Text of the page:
If you haven't gone Blu yet and you have the 2005 2-Disc Special Edition DVD, you can probably hold off on buying this until you've upgraded your home system. If you have that 2005 set and have a Blu-ray player, you can probably let go of that old DVD (even if it means giving up a few minor bonus features), because you'll definitely want to upgrade. If you have the old Ultimate Toy Box, you should probably hold on to that and upgrade to this in order to have a really complete set of awesome Toy Story supplements. If you have any other Toy Story 2 release -- or (gasp!) none at all -- then you definitely want to get this one.

More on the Blu-ray / Buy from Amazon.com / Buy New DVD

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Related Reviews:
Pixar Blu-rays: Toy Story • Monsters, Inc. • A Bug's Life • Cars (Ultimate Cars Gift Pack) • Up • WALL•E
New: The Princess and the Frog (Blu-ray + DVD) • Alvin and the Chipettes: Cinderella, Cinderella • My Neighbor Totoro • Planet 51
Toy Story DVDs: Toy Story 2 (2-Disc Special Edition) • Toy Story (10th Anniversary Edition) • Toy Story & Toy Story 2: The Ultimate Toy Box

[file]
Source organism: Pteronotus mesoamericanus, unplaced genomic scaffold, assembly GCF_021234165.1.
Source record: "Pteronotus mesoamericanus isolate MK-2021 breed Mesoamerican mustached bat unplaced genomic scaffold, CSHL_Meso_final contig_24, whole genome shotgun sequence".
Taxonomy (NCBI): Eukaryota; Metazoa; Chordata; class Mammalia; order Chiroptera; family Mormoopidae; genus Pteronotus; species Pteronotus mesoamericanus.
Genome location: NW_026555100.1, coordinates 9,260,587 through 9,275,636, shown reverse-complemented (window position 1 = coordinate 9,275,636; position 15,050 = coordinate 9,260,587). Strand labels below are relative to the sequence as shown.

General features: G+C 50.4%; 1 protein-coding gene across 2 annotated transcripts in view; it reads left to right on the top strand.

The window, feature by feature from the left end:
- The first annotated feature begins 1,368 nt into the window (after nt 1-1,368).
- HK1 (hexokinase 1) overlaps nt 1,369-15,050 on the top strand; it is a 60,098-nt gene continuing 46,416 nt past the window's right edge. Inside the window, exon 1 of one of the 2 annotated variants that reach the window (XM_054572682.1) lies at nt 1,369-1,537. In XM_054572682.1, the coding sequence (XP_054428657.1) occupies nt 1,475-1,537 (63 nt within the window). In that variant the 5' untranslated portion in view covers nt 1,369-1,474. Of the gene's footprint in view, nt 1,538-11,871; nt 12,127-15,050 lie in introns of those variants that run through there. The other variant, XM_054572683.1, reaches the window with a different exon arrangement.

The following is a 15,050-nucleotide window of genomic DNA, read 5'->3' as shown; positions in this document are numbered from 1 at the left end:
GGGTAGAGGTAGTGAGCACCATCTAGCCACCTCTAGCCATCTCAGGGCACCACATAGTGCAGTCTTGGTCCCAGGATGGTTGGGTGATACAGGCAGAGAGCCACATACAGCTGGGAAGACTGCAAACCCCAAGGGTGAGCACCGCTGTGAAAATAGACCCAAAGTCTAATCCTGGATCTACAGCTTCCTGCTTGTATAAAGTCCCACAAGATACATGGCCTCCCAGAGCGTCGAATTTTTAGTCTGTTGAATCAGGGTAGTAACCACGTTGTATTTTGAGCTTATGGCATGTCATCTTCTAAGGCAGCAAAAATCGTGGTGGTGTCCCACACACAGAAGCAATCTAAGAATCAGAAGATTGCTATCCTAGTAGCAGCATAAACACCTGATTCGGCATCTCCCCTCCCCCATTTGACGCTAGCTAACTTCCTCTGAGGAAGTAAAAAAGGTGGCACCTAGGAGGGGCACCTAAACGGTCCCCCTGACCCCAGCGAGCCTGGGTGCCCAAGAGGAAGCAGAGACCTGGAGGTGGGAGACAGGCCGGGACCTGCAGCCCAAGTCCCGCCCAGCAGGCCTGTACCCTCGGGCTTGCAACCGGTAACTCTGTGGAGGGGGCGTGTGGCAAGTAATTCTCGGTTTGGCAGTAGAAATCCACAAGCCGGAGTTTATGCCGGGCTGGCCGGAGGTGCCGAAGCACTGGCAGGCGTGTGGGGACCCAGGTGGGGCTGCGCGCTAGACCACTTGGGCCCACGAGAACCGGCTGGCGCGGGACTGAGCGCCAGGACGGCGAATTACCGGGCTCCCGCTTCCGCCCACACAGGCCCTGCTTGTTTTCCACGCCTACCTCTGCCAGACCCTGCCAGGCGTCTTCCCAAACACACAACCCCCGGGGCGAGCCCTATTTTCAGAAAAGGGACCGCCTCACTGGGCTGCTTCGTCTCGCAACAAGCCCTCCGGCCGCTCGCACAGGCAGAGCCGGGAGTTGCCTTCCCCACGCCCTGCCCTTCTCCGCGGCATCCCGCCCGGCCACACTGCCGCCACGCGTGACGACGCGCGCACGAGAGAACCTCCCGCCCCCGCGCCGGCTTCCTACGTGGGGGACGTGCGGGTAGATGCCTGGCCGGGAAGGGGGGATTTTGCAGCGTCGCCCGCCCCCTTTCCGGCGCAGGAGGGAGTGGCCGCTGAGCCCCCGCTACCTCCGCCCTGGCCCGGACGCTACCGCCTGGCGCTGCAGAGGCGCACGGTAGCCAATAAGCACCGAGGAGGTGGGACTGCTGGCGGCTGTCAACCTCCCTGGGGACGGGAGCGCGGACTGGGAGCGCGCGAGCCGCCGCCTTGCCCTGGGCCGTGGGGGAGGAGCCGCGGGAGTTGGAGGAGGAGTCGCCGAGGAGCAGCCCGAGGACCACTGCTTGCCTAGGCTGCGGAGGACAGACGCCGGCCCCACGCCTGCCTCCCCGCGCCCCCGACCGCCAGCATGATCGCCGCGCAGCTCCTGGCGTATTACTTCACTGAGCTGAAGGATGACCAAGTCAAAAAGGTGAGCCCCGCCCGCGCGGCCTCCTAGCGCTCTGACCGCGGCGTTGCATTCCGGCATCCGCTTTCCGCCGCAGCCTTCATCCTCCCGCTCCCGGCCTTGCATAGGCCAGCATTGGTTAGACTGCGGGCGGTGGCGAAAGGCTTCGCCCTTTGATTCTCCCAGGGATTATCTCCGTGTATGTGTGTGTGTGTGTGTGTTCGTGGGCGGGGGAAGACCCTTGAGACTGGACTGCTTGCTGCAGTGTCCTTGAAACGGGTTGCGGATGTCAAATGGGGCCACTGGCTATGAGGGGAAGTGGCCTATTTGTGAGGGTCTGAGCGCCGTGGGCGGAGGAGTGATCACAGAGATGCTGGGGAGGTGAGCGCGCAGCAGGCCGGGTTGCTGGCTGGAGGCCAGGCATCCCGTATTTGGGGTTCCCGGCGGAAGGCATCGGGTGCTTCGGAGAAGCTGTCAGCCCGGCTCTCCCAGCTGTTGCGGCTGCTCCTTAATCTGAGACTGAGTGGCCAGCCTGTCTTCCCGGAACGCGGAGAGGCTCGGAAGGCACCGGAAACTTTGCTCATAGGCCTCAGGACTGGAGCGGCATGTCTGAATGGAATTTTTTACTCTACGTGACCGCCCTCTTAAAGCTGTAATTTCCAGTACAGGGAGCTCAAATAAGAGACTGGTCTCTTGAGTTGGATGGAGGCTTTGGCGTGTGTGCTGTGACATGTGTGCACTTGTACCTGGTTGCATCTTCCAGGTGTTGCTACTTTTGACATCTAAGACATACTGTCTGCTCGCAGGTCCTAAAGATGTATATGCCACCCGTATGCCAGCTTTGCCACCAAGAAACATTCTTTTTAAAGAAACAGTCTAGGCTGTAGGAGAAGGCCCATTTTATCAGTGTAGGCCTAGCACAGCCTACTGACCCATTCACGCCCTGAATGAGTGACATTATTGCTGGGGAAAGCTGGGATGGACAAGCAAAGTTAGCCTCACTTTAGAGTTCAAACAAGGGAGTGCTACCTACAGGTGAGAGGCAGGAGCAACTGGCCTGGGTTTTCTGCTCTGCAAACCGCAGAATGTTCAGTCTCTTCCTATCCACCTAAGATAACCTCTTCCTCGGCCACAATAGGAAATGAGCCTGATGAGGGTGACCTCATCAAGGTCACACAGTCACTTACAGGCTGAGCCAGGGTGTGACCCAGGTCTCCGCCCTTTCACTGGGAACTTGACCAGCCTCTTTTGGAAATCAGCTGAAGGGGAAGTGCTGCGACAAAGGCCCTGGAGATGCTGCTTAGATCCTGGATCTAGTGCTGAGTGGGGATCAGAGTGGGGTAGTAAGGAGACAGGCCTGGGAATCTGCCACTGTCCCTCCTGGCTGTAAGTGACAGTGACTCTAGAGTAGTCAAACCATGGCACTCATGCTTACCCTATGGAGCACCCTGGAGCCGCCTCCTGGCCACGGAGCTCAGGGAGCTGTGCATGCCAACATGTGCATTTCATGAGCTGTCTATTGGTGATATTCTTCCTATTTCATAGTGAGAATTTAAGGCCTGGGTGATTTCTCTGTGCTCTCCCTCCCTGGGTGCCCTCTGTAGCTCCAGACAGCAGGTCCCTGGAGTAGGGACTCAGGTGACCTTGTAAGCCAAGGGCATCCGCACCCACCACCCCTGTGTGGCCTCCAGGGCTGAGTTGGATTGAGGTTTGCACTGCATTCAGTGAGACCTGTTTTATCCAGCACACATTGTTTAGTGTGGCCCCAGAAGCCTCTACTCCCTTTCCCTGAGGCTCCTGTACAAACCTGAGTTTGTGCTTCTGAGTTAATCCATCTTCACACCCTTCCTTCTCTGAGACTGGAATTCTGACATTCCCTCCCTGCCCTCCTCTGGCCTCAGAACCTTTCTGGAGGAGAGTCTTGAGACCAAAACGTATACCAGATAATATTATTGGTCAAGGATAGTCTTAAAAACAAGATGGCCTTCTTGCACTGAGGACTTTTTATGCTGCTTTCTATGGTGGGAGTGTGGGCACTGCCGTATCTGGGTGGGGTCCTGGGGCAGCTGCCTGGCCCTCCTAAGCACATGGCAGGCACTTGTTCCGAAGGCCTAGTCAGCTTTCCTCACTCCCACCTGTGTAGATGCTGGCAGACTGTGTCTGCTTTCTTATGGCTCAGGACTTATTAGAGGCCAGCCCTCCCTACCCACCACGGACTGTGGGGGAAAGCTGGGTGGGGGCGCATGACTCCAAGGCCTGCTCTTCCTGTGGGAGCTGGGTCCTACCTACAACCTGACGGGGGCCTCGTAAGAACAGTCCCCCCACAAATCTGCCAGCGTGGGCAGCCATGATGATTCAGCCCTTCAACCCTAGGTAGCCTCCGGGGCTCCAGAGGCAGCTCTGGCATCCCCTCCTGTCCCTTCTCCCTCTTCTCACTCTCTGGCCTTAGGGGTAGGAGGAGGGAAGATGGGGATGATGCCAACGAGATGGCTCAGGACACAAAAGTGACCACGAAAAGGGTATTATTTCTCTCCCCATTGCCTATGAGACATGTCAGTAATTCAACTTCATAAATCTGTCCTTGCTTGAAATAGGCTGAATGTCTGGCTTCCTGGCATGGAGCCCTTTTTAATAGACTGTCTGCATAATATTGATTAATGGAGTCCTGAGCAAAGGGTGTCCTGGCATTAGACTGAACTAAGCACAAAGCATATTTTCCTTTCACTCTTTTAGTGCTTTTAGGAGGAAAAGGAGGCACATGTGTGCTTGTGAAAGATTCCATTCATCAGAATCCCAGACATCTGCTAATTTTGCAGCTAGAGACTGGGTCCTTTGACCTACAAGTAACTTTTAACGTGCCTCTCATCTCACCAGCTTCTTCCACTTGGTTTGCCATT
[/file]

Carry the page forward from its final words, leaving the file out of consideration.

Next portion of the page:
Pixar DVDs: Pixar Short Films, Volume 1 • A Bug's Life • Cars • Monsters, Inc. • Finding Nemo • The Incredibles • WALL•E • Up • Ratatouille
Tarzan (Special Edition) • Mulan (Special Edition) • Dinosaur (Collector's Edition) • My Neighbors the Yamadas

Buzz Lightyear of Star Command: The Adventure Begins • Mickey's Magical Christmas: Snowed In at the House of Mouse • Bolt
Home Improvement: The Complete Eighth Season • Galaxy Quest (Deluxe Edition) • The Tigger Movie (10th Anniversary Edition)
The Emperor's New Groove (New Groove Edition) • 10 Things I Hate About You (10th Anniversary Edition) • Jungle 2 Jungle
The Godfather, Part II • Indiana Jones and the Temple of Doom • The Santa Clause 2 • The Little Mermaid II: Return to the Sea

Related Interview: John Ratzenberger, voice of Hamm and characters in every other Pixar movie

Related Pages - UltimateDisney.com Countdowns:
The Top 50 Disney Heroes & Heroines • The Top 100 Disney Songs • The Top 30 Disney Villains

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Reviewed March 24, 2010.

Classic DVD bonus feature screencaps taken from 2005 Special Edition DVD. Other screencaps taken from 2010 DVD, unless otherwise noted.